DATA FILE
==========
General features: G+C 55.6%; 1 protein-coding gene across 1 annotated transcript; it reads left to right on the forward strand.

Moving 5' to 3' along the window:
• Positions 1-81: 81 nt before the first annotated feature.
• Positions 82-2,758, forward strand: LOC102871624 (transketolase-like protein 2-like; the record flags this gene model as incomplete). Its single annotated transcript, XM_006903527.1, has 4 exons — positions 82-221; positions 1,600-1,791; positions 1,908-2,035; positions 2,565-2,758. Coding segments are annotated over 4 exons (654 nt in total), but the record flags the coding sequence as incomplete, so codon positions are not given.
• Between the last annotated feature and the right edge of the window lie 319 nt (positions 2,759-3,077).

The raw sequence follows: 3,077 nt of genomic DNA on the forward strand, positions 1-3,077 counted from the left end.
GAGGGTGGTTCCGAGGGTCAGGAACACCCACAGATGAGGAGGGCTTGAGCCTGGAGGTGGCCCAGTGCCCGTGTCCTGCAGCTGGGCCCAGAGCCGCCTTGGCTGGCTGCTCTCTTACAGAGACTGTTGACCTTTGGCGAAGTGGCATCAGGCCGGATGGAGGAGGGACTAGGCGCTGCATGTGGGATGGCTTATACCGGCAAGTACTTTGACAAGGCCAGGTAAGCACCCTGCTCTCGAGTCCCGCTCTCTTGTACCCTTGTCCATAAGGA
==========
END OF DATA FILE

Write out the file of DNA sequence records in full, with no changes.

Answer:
General features: G+C 55.6%; 1 protein-coding gene across 1 annotated transcript; it reads left to right on the forward strand.

Moving 5' to 3' along the window:
• Positions 1-81: 81 nt before the first annotated feature.
• Positions 82-2,758, forward strand: LOC102871624 (transketolase-like protein 2-like; the record flags this gene model as incomplete). Its single annotated transcript, XM_006903527.1, has 4 exons — positions 82-221; positions 1,600-1,791; positions 1,908-2,035; positions 2,565-2,758. Coding segments are annotated over 4 exons (654 nt in total), but the record flags the coding sequence as incomplete, so codon positions are not given.
• Between the last annotated feature and the right edge of the window lie 319 nt (positions 2,759-3,077).

The raw sequence follows: 3,077 nt of genomic DNA on the forward strand, positions 1-3,077 counted from the left end.
GAGGGTGGTTCCGAGGGTCAGGAACACCCACAGATGAGGAGGGCTTGAGCCTGGAGGTGGCCCAGTGCCCGTGTCCTGCAGCTGGGCCCAGAGCCGCCTTGGCTGGCTGCTCTCTTACAGAGACTGTTGACCTTTGGCGAAGTGGCATCAGGCCGGATGGAGGAGGGACTAGGCGCTGCATGTGGGATGGCTTATACCGGCAAGTACTTTGACAAGGCCAGGTAAGCACCCTGCTCTCGAGTCCCGCTCTCTTGTACCCTTGTCCATAAGGA